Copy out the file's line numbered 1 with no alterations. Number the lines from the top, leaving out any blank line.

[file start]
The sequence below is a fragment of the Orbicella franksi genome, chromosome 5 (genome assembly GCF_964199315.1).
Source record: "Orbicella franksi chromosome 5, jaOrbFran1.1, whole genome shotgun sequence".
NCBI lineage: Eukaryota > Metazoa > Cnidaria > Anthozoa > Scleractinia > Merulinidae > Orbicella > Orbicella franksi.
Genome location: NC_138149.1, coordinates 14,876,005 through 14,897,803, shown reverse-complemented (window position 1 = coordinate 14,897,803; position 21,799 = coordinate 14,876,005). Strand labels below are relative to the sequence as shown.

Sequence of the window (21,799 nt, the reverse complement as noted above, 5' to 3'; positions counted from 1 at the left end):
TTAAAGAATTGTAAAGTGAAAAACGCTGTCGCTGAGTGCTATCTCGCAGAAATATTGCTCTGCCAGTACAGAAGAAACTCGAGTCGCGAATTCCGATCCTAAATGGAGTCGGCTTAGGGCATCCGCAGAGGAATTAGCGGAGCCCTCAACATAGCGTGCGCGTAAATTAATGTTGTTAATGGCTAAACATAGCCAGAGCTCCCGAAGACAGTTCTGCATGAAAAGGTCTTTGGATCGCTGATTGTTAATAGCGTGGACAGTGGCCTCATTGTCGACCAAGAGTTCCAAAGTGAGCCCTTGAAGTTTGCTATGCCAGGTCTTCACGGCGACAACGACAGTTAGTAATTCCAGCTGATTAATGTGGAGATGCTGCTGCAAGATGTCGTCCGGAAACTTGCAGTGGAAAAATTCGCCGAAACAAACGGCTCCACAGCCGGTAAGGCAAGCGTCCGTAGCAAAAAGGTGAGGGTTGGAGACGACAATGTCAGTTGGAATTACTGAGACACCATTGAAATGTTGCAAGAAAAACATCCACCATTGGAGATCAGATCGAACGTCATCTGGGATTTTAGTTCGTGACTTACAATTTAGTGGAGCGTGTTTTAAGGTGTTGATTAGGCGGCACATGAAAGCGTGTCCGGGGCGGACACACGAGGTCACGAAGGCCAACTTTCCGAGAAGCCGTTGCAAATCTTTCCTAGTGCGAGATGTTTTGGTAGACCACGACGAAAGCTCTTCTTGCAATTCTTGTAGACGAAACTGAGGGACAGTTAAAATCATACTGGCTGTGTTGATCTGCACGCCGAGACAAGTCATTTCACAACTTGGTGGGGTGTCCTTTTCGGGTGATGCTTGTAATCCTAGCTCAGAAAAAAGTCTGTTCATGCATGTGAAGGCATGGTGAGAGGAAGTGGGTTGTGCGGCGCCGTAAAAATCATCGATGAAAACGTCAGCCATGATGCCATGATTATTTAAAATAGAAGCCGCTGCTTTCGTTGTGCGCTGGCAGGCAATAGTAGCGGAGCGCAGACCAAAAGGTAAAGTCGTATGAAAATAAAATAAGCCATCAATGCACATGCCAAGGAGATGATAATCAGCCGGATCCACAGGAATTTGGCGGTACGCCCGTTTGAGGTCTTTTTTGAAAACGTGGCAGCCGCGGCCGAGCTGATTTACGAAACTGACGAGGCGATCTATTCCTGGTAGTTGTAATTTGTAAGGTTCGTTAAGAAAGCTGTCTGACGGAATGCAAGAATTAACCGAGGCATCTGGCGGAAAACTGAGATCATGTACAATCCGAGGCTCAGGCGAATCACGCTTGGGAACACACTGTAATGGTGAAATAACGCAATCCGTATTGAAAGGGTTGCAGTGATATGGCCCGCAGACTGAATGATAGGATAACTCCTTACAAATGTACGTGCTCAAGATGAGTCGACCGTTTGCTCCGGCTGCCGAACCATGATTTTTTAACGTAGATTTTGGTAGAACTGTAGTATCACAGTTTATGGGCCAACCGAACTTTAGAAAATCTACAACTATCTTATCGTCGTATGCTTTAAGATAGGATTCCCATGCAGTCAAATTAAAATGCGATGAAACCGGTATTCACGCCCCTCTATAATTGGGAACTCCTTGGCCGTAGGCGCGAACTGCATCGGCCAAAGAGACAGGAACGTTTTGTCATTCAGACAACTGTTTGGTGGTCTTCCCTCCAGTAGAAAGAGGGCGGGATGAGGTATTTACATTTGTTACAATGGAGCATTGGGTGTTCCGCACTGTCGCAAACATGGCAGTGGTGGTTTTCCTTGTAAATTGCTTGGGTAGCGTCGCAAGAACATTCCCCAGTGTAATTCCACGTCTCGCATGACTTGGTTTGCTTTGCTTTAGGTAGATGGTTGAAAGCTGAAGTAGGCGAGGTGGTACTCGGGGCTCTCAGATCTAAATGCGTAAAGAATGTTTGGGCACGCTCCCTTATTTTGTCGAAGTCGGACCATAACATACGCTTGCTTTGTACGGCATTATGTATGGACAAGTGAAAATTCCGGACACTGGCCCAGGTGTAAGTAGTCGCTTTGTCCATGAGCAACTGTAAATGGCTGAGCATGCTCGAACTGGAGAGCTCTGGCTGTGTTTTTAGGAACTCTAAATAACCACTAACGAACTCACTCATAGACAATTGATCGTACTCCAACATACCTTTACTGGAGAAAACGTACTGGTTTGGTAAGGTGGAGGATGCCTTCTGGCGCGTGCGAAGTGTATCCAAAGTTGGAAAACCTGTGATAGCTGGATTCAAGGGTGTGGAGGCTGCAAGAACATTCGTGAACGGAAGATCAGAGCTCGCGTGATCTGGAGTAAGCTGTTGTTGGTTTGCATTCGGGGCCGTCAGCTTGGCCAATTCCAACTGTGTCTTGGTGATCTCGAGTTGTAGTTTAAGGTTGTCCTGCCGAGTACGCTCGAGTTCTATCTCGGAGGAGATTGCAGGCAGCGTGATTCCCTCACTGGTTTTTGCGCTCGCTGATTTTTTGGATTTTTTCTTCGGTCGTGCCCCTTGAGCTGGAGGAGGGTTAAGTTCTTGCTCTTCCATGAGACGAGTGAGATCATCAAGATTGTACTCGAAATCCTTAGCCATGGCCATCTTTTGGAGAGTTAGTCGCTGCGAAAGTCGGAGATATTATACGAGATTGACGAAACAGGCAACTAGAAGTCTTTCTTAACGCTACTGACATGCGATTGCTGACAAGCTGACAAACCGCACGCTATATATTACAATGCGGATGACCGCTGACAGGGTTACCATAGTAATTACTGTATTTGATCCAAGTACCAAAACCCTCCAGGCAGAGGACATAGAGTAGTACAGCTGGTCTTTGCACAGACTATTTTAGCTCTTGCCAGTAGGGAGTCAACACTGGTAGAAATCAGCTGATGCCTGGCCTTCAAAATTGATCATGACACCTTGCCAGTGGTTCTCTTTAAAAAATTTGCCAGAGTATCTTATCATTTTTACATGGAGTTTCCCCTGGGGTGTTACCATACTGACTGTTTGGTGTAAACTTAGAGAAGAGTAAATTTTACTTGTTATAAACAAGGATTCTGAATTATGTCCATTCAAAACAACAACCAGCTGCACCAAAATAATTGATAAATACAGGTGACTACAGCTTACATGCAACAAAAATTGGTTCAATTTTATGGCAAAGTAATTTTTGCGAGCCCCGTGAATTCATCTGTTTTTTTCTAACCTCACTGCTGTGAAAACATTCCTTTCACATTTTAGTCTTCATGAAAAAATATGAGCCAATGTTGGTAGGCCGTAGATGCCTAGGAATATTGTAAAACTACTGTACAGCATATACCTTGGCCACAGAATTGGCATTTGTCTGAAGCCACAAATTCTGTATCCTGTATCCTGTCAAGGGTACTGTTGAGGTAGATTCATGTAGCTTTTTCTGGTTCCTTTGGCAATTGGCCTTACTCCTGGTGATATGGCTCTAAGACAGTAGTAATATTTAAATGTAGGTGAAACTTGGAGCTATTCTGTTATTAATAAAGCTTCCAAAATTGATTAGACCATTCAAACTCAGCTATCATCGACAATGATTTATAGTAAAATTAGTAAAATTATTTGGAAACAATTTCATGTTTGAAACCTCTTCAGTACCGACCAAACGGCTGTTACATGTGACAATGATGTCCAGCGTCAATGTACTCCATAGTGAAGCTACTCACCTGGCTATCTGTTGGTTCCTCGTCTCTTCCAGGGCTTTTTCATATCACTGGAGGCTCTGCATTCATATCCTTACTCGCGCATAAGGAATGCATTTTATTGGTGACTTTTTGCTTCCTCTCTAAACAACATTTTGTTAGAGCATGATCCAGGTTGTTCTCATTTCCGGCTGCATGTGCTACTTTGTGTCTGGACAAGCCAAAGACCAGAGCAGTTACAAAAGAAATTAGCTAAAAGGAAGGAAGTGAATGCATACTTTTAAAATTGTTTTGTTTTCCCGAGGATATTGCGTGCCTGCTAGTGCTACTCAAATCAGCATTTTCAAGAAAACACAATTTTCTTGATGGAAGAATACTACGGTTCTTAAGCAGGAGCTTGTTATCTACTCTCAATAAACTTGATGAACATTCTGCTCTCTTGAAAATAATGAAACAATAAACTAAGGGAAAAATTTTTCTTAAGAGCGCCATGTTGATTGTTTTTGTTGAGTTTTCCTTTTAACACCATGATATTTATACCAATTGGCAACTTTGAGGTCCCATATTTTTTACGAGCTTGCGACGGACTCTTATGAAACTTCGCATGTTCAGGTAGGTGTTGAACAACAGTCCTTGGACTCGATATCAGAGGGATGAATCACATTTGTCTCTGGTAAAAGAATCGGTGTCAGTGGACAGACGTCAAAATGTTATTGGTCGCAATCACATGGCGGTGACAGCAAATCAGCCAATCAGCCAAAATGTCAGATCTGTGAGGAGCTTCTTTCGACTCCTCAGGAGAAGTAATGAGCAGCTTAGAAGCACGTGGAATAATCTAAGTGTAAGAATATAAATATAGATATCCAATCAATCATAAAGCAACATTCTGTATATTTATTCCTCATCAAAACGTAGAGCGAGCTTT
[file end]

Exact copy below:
The sequence below is a fragment of the Orbicella franksi genome, chromosome 5 (genome assembly GCF_964199315.1).